Global tax transformation trends survey

New Deloitte research reveals that tax leaders are under increasing pressure to add strategic value as companies accelerate business model transformation.

Operations in focus

New Deloitte research reveals that tax leaders are under increasing pressure to add strategic value as companies accelerate business model transformation. The Tax operations in focus study highlights the first of a three-part tax leader series. Each study will review and reflect the leadership insights of global tax and finance executives at global companies as they share their strategic perspectives on tax operations, talent, and technology.


Six issues at the top of tax and finance leaders’ agenda

Deloitte’s research revealed six distinctive trends. Please click on each tab below to explore the interactive charts that walk through what we discovered.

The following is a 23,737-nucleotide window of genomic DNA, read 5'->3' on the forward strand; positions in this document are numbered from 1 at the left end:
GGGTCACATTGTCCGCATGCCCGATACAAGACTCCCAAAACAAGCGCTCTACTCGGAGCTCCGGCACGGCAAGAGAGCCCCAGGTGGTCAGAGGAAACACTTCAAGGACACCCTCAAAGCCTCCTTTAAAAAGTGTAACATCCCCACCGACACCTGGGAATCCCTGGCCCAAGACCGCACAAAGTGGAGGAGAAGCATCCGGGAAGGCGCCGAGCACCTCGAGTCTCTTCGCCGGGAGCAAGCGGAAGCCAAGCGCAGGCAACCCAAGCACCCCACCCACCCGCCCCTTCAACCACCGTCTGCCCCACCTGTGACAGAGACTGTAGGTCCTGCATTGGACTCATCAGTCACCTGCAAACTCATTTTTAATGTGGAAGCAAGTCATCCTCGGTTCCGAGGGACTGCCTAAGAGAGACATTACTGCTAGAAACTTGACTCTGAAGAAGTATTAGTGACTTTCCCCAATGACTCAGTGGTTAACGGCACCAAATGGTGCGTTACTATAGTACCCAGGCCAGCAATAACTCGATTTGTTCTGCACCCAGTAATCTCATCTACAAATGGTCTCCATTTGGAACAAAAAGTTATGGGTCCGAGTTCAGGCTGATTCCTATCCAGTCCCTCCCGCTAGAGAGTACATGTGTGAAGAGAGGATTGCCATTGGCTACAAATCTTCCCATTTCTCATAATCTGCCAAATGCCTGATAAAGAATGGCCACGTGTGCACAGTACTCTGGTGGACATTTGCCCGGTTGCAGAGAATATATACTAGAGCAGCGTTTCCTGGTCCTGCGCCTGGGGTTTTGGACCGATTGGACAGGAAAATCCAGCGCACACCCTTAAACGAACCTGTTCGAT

Businesses seek more strategic counsel from tax

Companies are being pushed to develop new digital products and distribution channels and accelerate sustainable transformation—which is taking them into uncharted tax territory. Tax leaders said that their teams must have the resources and skills to give deeper advisory support on digital business models (65%), supply chain restructuring (49%) and sustainability (48%) over the next two years. This means redrawing the boundaries of what tax professionals focus on, and accelerating adoption of advanced technologies and lower-cost resourcing models to meet compliance requirements and free up time.

Collaboration with business counterparts has to become tax’s core focus as companies navigate the recovery

Which of the following issues will be the biggest drivers of change for your tax operations and resourcing models over the next 1-2 years? (Rank 1-4)

There’s still a heavy compliance load today, but the vision for the future would be that much of that falls away, and tax people become subject matter experts who help program the machine, ensure quality control, and redirect their time to advisory activity.

Joanne Walker, Group Tax Director, BT Group PLC

The crisis caused a flurry of stress testing exercises which triggered a surge in tax forecasting demands. We had to do two years’ worth of forecasting in 12 months. 

Richard Craine, Group Tax Director, Barclays